Review: B.A. Pass

Shilpa Shukla in B.A. Pass.
Shilpa Shukla in B.A. Pass.

Saved By The Belle
Review: **

A sleeper film, B.A. Pass was never on my “must-watch” list. But after seeing positive reviews on IMDb, I hopped over to the store and bought the DVD of the film. The DVD cover was provocative, and told me what to expect – Shilpa Shukla is a cougar who preys on the young protagonist. Neo Noir unlimited, I thought.

The opening titles tell us that the film is based on a short story called “The Railway Aunty” by Mohan Sikka. Given the title of the story, you can sense the amount of sleaze and sex the story will have. But, does that make the film lewd? Not really.

Eyes Wide Shut had a lot of nudity. It had a not-so-great story. But, Stanley Kubrick – the legend – kept us invested in the characters. We wanted to know everything about them. Eyes Wide Shut was an intriguing film that ran for more than 140 minutes. B.A. Pass runs for just around 100 minutes when it really feels like 3 hours. The story has been dissected and in the process, the small facts have been enlarged. By doing so, the big picture loses its steam.

But, B.A. Pass isn’t a bad film. It’s just badly adapted. No thought process was put into the adaptation. It plays like a half-burnt kachori. You see the good side and start nibbling. The flavour draws you in. And then, you unknowingly bite the burnt side and taste the charcoal mess your kachori has become. Do you immediately spit it out or do you swallow it? I swallowed and it was unpleasant, but tolerable.

Why was it tolerable? Shilpa Shukla.

She’s the poor man’s Vidya Balan. and the film twin of Mahie Gill. Bold, casual and unbelievably salacious – how did Bollywood give her a miss? Much like Gill, Shukla belongs to that rare class of actresses who can convey without having to speak a word.

When Shukla’s character (aptly named Sarika) sets sight on her prey – a young and naive man – she is poised, and observes his movements before locking lips. She moves her rump and slowly sits next to him, waiting for him (and us) to notice her intentions. She’s delivering a message to Bollywood:
This is what makes you an actor. Not goddamn romantic comedies and L’Oreal commercials!



Review: Kahaani

Vidya Balan in Kahaani.

Pregnant, Hacking, Action Heroine

Rating: **

What is it about today’s Bollywood filmmakers that I really don’t understand? They think they’re too smart and can narrate a story as long as they have charming actors filling the scenes. And yes, pregnant Vidya Balan is charming much like the raunchy Vidya Balan from The Dirty Picture. But, this is the Vidya Balan you prefer. This is the one you’ve seen in Parineeta, Lage Raho Munnabhai and Kismat Konnection.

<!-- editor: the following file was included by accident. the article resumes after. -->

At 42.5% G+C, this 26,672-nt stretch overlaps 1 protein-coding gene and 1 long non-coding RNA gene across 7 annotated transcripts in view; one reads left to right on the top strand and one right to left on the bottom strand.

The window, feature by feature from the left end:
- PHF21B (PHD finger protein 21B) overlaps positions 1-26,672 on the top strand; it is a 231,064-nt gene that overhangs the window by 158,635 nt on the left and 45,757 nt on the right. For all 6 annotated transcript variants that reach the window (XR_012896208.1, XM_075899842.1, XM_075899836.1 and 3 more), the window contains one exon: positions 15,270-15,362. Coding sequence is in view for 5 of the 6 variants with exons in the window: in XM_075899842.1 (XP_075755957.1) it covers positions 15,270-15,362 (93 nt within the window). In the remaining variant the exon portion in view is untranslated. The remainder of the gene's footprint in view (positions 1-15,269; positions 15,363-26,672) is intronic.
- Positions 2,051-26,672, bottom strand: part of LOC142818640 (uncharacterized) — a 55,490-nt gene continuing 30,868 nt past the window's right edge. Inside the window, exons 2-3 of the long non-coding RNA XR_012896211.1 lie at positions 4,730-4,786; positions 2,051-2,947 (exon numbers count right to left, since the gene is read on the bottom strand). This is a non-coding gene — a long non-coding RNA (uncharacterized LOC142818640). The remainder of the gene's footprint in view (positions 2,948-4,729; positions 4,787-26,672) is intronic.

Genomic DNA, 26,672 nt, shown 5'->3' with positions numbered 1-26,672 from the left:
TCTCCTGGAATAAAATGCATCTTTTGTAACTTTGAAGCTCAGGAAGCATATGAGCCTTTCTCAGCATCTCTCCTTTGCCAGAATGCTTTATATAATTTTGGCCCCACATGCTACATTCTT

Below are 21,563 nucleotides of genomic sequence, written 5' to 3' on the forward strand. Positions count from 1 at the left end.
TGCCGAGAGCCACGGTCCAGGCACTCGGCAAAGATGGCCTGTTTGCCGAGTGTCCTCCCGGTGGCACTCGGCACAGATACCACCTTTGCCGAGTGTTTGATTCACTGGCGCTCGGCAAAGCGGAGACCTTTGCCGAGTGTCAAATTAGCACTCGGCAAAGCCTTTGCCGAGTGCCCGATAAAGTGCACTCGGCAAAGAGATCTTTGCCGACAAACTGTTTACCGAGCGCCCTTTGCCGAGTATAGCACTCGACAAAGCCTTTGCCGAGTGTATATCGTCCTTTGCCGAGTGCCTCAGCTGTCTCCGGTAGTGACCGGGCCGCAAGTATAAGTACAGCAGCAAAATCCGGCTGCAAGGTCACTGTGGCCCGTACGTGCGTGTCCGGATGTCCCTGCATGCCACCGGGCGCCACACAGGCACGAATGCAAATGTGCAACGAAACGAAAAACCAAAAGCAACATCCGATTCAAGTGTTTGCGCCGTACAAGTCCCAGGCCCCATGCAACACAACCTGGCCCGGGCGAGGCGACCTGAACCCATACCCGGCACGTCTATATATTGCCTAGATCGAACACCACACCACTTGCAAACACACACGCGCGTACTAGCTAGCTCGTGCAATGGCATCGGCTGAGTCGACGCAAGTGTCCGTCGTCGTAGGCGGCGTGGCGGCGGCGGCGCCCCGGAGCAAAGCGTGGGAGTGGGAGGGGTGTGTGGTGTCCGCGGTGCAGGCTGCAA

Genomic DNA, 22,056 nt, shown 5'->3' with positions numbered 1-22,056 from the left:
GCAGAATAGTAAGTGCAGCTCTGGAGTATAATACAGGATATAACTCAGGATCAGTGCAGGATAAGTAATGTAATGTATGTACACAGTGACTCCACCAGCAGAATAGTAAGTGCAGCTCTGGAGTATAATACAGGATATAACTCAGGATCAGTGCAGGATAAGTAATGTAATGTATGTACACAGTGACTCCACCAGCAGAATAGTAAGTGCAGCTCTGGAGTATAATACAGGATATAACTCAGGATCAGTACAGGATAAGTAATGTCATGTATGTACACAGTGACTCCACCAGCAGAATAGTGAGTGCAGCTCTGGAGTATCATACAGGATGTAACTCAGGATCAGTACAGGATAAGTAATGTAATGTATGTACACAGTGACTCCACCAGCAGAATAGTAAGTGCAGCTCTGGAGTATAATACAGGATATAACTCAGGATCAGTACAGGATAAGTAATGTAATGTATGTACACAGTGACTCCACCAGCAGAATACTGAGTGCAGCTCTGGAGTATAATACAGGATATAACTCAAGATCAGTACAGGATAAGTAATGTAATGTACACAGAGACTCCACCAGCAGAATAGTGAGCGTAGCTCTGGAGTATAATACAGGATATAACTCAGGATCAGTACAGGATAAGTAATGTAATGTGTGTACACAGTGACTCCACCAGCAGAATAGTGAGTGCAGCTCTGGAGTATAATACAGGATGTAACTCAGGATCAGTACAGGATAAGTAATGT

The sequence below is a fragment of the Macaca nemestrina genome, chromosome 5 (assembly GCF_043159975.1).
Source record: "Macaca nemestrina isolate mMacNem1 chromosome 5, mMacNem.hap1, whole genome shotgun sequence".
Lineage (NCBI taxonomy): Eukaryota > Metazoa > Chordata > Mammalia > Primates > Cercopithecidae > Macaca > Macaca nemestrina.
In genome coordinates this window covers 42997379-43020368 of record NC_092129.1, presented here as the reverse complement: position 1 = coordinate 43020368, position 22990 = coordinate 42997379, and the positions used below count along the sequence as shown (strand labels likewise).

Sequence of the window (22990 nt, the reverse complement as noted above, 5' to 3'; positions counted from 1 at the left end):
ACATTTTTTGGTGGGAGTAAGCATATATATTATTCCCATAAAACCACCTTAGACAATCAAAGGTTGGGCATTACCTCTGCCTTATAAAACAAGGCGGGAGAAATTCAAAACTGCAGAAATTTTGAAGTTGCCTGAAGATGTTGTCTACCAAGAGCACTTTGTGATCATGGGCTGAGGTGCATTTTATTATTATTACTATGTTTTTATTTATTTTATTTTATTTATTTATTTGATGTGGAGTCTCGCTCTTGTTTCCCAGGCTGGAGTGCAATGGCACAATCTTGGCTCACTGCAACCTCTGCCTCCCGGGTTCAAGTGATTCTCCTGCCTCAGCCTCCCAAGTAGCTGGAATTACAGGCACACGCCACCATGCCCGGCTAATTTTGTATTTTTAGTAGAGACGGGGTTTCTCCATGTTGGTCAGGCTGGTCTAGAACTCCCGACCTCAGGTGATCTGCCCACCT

Don’t get me wrong, Kahaani is a good thriller. The motive for Vidya Bagchi to land up in Kolkata is clear, but the follow through is confusing. The motifs were enjoyable in Kahaani. Bringing a pregnant woman to Kolkata right during Durga Puja and then making her do almost anything to uncover the truth. The circumstances provided by Sujoy Ghosh, test the character really well, as she runs down a busy market with a huge baby bump, before slumping to her knees and then asking for soda.

After a plot point is revealed, the film moves from the “search for the husband” stage to “kill every extra” stage where the unwanted characters land up dead. This of course gives Ghosh the chance to pick up Hollywood DVDs and observe the different forms of assassinations. And yes, an assassin in the form of an insurance salesman was ironical. He enters the house explaining life insurance plans and then whips out his gun. You can figure out the rest.

Sadly, Balan’s movies have become stereotypic. She chooses female-oriented movies, and ensures that her role overlaps others. And then, she wins a National Award. The climactic inspiration from Taking Lives was well enough to put Balan in the short list of action heroines.

Kahaani is sure to impress scores of populations who are used to seeing Salman Khan and Akshay Kumar jump buildings and defy realism. Kahaani just didn’t do the trick for me.

Review: The Dirty Picture

Vidya Balan in The Dirty Picture.

The dirty things women do

Rating: **

While most Hollywood-inspired Bollywood films revolve around a wafer-thin plot and break box office records through star power and a chartbuster song, some take realism as a way of life and weave an intrinsic tale around it. Milan Luthria’s The Dirty Picture does neither. It is neither a realistic film focussing on the life of Silk Smitha nor an inspired film. It hogs around taking glimpses from the lives of celebrities including Marilyn Monroe and ends as if the film had nothing else to say. Of course, it didn’t have anything else to say. The film was all about the rise and fall of an exotic actress and that alone fits in the screen.

Can Vidya Balan act? She sure has the looks that was first noticed in Parineeta and then in Guru. Apart from Paa and the hysteric Ishqiya, was there any other film that saw her act? When you play an item dancer, sex appeal alone doesn’t help. You’ve got to be revolting and impulsive. Balan gets the impulsive part right as her dialogues are force-fed with expletives. Luthria has Balan cavorting around lush greens and a field of oranges exposing every part of her body. The guy seated next to me joked “this is a film that should be seen in 3D, not Ra.One!”

We also have Naseeruddin Shah who despite the dyed hair and makeup is easy to be spotted as an old man. We’ve had enough training spotting good old Rajnikanth, that aging cannot escape our eyes. For Shah, this is redemption of his youth. Did he desire to do a film with Smitha back in the eighties?

Tusshar Kapoor arrives as the actor who is least expected to act. All we want him to do is sit in a corner and admire Balan’s beauty. He does the same and often tends to his 80s-like moustache. Emraan Hashmi seems to be improving as an actor. His portrayal of artistic filmmaker Abraham is his best performance ever.